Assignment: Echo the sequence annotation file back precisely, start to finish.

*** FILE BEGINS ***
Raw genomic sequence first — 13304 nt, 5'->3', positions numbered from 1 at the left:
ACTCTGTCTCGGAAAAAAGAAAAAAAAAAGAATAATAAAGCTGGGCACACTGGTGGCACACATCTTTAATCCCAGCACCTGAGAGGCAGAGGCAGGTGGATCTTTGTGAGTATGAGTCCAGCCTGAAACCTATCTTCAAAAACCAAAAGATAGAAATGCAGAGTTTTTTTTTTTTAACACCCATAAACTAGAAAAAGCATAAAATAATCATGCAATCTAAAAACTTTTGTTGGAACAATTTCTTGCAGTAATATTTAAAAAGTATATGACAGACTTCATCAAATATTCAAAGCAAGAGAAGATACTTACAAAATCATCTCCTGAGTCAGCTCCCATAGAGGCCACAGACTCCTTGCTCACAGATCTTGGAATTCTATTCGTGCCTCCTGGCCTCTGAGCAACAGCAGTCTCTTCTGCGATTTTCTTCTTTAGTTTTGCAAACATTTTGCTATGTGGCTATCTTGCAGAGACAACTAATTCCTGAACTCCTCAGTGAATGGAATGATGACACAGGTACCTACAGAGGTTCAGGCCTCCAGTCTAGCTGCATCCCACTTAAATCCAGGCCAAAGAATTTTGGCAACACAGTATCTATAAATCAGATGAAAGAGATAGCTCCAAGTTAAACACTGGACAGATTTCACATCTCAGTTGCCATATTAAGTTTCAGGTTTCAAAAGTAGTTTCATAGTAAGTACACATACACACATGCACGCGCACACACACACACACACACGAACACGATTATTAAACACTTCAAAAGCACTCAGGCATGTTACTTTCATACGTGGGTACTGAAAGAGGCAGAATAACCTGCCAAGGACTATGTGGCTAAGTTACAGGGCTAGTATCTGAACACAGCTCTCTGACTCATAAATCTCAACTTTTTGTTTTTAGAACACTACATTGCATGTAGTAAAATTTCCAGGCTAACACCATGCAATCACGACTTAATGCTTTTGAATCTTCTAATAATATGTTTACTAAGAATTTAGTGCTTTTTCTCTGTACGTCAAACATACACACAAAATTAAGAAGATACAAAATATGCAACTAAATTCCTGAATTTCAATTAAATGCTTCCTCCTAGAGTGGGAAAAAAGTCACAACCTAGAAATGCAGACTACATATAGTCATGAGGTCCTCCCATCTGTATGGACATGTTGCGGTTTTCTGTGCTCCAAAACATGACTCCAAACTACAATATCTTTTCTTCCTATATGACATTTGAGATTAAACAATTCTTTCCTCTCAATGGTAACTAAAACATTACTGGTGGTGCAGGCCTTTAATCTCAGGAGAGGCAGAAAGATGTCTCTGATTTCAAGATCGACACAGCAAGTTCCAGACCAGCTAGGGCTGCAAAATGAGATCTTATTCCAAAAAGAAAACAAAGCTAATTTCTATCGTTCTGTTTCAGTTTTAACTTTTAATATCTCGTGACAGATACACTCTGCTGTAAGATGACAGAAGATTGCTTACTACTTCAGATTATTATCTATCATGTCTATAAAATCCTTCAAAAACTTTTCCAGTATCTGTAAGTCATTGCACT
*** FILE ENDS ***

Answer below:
Raw genomic sequence first — 13304 nt, 5'->3', positions numbered from 1 at the left:
ACTCTGTCTCGGAAAAAAGAAAAAAAAAAGAATAATAAAGCTGGGCACACTGGTGGCACACATCTTTAATCCCAGCACCTGAGAGGCAGAGGCAGGTGGATCTTTGTGAGTATGAGTCCAGCCTGAAACCTATCTTCAAAAACCAAAAGATAGAAATGCAGAGTTTTTTTTTTTTAACACCCATAAACTAGAAAAAGCATAAAATAATCATGCAATCTAAAAACTTTTGTTGGAACAATTTCTTGCAGTAATATTTAAAAAGTATATGACAGACTTCATCAAATATTCAAAGCAAGAGAAGATACTTACAAAATCATCTCCTGAGTCAGCTCCCATAGAGGCCACAGACTCCTTGCTCACAGATCTTGGAATTCTATTCGTGCCTCCTGGCCTCTGAGCAACAGCAGTCTCTTCTGCGATTTTCTTCTTTAGTTTTGCAAACATTTTGCTATGTGGCTATCTTGCAGAGACAACTAATTCCTGAACTCCTCAGTGAATGGAATGATGACACAGGTACCTACAGAGGTTCAGGCCTCCAGTCTAGCTGCATCCCACTTAAATCCAGGCCAAAGAATTTTGGCAACACAGTATCTATAAATCAGATGAAAGAGATAGCTCCAAGTTAAACACTGGACAGATTTCACATCTCAGTTGCCATATTAAGTTTCAGGTTTCAAAAGTAGTTTCATAGTAAGTACACATACACACATGCACGCGCACACACACACACACACACGAACACGATTATTAAACACTTCAAAAGCACTCAGGCATGTTACTTTCATACGTGGGTACTGAAAGAGGCAGAATAACCTGCCAAGGACTATGTGGCTAAGTTACAGGGCTAGTATCTGAACACAGCTCTCTGACTCATAAATCTCAACTTTTTGTTTTTAGAACACTACATTGCATGTAGTAAAATTTCCAGGCTAACACCATGCAATCACGACTTAATGCTTTTGAATCTTCTAATAATATGTTTACTAAGAATTTAGTGCTTTTTCTCTGTACGTCAAACATACACACAAAATTAAGAAGATACAAAATATGCAACTAAATTCCTGAATTTCAATTAAATGCTTCCTCCTAGAGTGGGAAAAAAGTCACAACCTAGAAATGCAGACTACATATAGTCATGAGGTCCTCCCATCTGTATGGACATGTTGCGGTTTTCTGTGCTCCAAAACATGACTCCAAACTACAATATCTTTTCTTCCTATATGACATTTGAGATTAAACAATTCTTTCCTCTCAATGGTAACTAAAACATTACTGGTGGTGCAGGCCTTTAATCTCAGGAGAGGCAGAAAGATGTCTCTGATTTCAAGATCGACACAGCAAGTTCCAGACCAGCTAGGGCTGCAAAATGAGATCTTATTCCAAAAAGAAAACAAAGCTAATTTCTATCGTTCTGTTTCAGTTTTAACTTTTAATATCTCGTGACAGATACACTCTGCTGTAAGATGACAGAAGATTGCTTACTACTTCAGATTATTATCTATCATGTCTATAAAATCCTTCAAAAACTTTTCCAGTATCTGTAAGTCATTGCACT